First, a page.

Former Work And Pensions Secretary Urges Rishi Sunak To Protect Benefits For "Most Vulnerable”
Rishi Sunak is being urged to "protect the most vulnerable" with his Autumn Statement next week (Alamy)
3 min read
Chloe Smith, who served as Work and Pensions Secretary this autumn, has urged the Prime Minister not to undo her work “to protect the most vulnerable” when announcements on pensions and benefits are made in next week’s Autumn Statement.
Chancellor Jeremy Hunt is due to set out his economic plans on 17 November after the economy was weakened by his predecessor Kwasi Kwarteng’s disastrous "mini-Budget".
It is expected that alongside tax rises, government spending could be cut, with departments told to find billions in efficiencies while still delivering vital public services. On Friday Hunt warned of a "tough road ahead" as ONS figures indicated the UK is heading for recession.
One particular area of contention has been whether the government will stick to its previous promise to raise most benefits in line with inflation, as well as maintaining the so-called “triple lock” on pensions.
It has been suggested that with inflation running at record highs, that instead the uprating for the coming year may be pegged to the increase in earnings, which is much lower, meaning millions of people would see a real-terms cut.
Smith, who led the Department for Work and Pensions in Liz Truss's government, before being sacked by Rishi Sunak when he became Prime Minister has said that while she believes the government must prioritise “fiscal sustainability”, it cannot come at the expense of those least well-off.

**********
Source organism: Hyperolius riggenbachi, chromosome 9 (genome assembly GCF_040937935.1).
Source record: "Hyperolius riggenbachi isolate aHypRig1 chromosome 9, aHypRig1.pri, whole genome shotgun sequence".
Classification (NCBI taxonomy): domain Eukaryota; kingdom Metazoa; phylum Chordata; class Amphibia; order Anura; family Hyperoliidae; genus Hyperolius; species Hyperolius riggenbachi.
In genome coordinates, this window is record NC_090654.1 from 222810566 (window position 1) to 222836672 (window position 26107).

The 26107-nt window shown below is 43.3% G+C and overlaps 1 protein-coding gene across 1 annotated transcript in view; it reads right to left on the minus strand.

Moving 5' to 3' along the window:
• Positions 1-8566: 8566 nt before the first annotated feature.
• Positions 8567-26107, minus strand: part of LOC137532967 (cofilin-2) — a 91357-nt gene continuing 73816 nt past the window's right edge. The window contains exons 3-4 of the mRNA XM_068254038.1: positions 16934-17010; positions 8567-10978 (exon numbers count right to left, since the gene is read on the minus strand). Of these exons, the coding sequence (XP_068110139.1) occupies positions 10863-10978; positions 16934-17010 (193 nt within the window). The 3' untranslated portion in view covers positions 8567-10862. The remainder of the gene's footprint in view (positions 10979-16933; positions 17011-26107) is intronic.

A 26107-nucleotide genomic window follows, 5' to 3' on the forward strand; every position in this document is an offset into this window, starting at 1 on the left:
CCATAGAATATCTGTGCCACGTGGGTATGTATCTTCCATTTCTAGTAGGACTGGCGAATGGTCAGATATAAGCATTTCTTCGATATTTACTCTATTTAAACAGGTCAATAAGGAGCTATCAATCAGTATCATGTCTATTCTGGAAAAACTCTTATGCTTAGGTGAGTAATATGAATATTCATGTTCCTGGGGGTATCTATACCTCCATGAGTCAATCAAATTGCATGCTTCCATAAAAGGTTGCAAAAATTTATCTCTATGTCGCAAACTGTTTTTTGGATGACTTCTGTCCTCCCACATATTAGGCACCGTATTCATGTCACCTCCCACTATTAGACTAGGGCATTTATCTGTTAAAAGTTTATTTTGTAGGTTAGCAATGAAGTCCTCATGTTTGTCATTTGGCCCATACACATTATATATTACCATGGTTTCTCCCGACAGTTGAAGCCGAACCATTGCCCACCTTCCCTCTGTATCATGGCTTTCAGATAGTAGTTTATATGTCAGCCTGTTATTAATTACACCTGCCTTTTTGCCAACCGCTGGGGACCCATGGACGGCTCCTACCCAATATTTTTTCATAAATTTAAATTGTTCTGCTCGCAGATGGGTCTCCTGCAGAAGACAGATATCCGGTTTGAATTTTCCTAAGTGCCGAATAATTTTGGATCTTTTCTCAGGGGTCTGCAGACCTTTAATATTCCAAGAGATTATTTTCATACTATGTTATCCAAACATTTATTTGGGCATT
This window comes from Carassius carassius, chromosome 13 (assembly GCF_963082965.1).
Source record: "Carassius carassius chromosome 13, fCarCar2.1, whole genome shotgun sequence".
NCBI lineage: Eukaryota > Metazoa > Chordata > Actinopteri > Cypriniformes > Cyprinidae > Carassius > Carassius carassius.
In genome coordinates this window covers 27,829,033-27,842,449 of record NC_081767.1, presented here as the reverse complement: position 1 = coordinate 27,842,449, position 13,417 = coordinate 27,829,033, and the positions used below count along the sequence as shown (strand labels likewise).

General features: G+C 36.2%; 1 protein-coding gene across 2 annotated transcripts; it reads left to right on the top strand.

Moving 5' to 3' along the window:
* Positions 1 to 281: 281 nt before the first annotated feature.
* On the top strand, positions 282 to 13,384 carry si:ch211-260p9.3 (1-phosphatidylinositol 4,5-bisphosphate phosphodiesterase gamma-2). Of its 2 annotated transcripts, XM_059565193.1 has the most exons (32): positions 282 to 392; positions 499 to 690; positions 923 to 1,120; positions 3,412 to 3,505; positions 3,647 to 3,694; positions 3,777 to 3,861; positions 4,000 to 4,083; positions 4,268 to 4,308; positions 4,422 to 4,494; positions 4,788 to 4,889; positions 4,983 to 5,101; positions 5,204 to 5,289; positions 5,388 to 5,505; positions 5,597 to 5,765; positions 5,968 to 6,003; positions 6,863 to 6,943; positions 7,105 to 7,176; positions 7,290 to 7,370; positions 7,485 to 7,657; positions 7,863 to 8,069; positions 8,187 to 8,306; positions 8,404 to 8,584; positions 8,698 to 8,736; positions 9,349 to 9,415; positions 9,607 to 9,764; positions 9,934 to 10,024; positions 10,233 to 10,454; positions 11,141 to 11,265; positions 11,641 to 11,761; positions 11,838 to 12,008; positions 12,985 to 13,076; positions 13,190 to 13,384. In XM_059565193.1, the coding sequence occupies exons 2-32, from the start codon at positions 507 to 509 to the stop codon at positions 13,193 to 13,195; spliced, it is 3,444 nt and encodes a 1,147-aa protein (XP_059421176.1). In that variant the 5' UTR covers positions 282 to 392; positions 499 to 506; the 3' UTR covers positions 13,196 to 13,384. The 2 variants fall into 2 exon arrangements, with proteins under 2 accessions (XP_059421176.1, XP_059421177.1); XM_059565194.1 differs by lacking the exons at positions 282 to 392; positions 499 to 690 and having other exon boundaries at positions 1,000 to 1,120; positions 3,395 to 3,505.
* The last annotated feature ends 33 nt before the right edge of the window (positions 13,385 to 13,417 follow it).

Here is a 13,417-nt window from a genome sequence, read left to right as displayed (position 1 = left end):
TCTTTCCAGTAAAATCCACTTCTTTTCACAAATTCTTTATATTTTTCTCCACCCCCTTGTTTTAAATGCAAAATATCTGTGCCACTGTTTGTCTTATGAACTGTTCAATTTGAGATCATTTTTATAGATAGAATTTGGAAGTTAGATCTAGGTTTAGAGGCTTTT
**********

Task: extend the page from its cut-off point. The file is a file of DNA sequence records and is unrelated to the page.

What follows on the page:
She told PoliticsHome podcast The Rundown that she had begun the work on the annual statutory review that the secretary of state conducts every autumn, which is now being completed by her successor Mel Stride.
“The clear principle that you have to go into this with is how to protect the most vulnerable, that is what the state pension does, and that is what the benefit system does,” Smith said.
“That's an absolute foundational principle, and it's certainly one that I was applying, and again, it's one that I'm glad that Mel and Rishi have also spoken about, and emphasised. That's really important.
“But of course, that is but one of a very tough set of decisions. I can't pre-empt what they will decide, obviously, but I think it is right that they try to blend that principle of supporting the most vulnerable with the fiscal sustainability and the stability in the public finances that is going to be needed in order to create a strong economy that endures and supports everybody.”
With Hunt said to be looking to find around £40bn to fix a so-called “fiscal black hole”, Smith said “the golden thread” that Conservative MPs are looking for in the Autumn Statement on 17 November “is a way that we can have stability in the public finances, that we can get debt falling, but that we can continue to look towards growth, because actually, that is what creates opportunity for people”.
She felt the government is facing “some extremely tough decisions” in the face of some global challenges, with interest rates set to continue to rise into next year, sending people’s mortgages up as the country slips into a recession.
Smith said that although Sunak chose not to keep her on in Cabinet, she has “every good wish for what he will be able to achieve", calling him a “diligent, compassionate, creative” politician.
- For the full interview with Chloe Smith listen to this week's episode of The Rundown, out Friday
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